Become an Expert… Or Become a Buddha
From a talk by Zen Master Wu Bong
Question: Sometimes I feel complete, and everything is clear, but then at other times I lose that, and no longer understand. What can you say about this?
Zen Master Wu Bong: Being complete is not dependant on your feeling. Everyone is complete, you are all Buddha. Does that help your life? You have everything! I don’t have anything that you don’t have. Buddha doesn’t have anything you don’t have. Does hearing that help your life? No? So any understanding, even the most wonderful understanding, cannot help you. You are already complete, but until you realize that for yourself; until you become intimate with that; until you digest that understanding so that it becomes yours, it has no power to help you. Maybe sometimes it will make a nice feeling: “I am already complete. I am Buddha. Ahhh . . . ” But feelings change, so you will not remember that you are complete. Understanding that and attaining that are very different. So practicing is necessary.
Q: How can one be Buddha and not be Buddha?
ZMWB: I ask you, what is Buddha?
Q: I have no idea.
ZMWB: That’s correct. That’s Buddha.
Q: But what about people who don’t know that they don’t know?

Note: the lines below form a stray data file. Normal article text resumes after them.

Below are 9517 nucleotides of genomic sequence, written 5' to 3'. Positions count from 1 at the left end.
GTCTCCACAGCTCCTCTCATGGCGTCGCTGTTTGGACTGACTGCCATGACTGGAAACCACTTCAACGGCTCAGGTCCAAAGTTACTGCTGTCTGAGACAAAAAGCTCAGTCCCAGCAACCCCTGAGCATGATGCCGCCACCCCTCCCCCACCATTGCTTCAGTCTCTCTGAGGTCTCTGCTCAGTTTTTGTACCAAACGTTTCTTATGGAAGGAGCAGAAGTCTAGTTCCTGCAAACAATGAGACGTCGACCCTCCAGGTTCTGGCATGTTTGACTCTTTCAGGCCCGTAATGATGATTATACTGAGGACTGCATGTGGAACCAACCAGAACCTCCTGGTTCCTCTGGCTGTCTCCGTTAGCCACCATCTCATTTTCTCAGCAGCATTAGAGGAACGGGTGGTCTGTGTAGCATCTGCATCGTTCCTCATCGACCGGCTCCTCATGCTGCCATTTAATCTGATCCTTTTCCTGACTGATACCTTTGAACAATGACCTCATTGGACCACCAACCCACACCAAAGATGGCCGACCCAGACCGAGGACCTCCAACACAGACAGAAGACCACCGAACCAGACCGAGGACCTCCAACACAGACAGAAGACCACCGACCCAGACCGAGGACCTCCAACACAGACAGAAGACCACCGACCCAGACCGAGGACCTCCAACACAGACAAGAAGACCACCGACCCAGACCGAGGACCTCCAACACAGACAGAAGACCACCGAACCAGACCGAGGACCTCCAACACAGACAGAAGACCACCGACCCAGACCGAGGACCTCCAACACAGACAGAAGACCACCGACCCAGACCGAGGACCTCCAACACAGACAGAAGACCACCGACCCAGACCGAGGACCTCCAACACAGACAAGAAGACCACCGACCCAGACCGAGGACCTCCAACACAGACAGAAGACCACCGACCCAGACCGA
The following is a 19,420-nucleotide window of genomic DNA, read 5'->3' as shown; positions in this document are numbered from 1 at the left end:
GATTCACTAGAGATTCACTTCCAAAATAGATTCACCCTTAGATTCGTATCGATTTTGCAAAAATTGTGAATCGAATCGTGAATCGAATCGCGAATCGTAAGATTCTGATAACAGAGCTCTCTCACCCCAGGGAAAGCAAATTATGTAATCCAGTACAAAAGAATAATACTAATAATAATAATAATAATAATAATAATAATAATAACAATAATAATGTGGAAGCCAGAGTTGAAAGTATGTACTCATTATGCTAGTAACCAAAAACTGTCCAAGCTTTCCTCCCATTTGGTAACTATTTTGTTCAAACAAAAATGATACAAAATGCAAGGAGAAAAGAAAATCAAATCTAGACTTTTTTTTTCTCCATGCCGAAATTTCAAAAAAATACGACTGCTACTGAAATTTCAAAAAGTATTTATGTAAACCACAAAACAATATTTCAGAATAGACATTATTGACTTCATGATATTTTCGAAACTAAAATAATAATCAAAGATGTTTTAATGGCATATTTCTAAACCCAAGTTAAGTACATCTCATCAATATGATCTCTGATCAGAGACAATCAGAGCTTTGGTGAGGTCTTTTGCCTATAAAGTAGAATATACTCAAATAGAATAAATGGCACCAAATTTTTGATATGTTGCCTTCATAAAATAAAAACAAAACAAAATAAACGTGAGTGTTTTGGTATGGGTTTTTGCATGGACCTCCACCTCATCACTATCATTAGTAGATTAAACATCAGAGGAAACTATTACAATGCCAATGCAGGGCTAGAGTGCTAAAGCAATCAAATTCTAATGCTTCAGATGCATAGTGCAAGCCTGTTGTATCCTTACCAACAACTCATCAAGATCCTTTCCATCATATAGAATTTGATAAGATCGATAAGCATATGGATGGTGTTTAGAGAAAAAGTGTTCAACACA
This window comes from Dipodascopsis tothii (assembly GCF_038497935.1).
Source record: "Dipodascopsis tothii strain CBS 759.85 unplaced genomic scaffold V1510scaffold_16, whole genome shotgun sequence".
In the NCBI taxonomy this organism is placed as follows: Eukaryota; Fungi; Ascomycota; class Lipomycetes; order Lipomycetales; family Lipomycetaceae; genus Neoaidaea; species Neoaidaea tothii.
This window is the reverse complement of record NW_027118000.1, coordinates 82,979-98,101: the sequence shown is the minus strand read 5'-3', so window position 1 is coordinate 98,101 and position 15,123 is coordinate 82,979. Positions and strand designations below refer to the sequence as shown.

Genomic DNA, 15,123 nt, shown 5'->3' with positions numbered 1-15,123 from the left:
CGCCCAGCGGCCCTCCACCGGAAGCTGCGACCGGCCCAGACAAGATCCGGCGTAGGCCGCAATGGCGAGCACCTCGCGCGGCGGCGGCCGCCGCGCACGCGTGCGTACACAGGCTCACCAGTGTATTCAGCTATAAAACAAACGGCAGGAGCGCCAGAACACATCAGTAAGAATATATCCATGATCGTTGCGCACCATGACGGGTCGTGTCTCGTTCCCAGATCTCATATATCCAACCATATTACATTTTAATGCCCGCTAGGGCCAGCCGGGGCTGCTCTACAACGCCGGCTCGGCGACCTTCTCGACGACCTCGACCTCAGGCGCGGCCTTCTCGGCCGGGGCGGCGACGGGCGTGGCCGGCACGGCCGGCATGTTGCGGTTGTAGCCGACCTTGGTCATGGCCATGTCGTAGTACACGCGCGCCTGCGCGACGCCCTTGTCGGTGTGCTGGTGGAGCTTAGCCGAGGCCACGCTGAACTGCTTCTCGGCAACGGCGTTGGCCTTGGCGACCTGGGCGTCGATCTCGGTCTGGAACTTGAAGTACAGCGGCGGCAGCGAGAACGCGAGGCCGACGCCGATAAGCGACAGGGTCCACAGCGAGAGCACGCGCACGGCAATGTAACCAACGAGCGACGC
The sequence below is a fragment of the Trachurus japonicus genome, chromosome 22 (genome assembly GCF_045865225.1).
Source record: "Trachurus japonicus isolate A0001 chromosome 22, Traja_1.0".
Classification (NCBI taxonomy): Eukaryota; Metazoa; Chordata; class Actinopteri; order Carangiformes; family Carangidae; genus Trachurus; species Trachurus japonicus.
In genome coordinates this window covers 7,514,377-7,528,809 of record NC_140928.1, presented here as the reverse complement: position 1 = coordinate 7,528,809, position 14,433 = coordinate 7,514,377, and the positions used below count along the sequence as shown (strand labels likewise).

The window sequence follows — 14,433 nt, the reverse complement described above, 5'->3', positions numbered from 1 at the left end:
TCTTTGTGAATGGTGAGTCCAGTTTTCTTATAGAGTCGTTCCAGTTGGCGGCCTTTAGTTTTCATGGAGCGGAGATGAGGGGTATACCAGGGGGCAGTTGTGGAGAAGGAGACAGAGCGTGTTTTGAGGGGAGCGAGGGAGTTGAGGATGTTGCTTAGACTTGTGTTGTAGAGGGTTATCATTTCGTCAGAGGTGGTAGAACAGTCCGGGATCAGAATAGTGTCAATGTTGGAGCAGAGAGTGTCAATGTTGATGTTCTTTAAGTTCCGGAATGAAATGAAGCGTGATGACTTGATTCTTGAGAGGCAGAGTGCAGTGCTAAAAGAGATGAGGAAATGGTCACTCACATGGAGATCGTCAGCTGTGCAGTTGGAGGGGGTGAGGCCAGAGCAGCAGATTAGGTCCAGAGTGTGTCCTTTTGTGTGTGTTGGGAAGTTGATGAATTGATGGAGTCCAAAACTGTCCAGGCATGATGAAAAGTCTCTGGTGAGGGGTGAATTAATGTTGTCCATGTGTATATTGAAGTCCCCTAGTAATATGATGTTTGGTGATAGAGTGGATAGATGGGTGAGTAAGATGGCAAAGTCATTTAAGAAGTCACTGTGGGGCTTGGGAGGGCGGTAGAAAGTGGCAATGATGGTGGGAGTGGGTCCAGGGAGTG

ZMWB: Those people are the experts. So you have a choice in this life; you can become an expert, or you can not know, and become Buddha. Again this brings us to practicing. No matter what anybody says and no matter how well anything can be explained; it is finally all up to you. The wonderful thing about Buddha’s teaching is that Buddha taught us not to accept something just because a wise person or an expert said it. Don’t accept something because a holy book says that it’s true, or because of tradition. You must find the truth for yourself. Everyone has that capacity. You came to a dharma talk, but no matter how well things are explained and how appealing it may be to you, that alone has no power to change your life. There is a vast gulf between understanding what is being said and actually being able to do it. That’s why having a big question is very important. In Buddhism we talk about bodhicitta. Bodhicitta is propensity toward bodhi or enlightenment. Everybody has that. That question is your bodhicitta. That is the power that brought you here. Bodhicitta is called the seed of enlightenment by some Buddhist scholars, so your seed has already sprouted. Next, you must cultivate it; that cultivation we call practicing. If you take care of this question, then it can grow up, grow up, grow up. Then one day, this flower can bloom. Then you can say, (slapping his knee) “Ah ha.” This “Ah ha” is not the Buddha’s, is not Zen Master Seung Sahn’s, is not Zen Master Wu Bong’s, it is all yours. So everybody must find that, because this world needs you.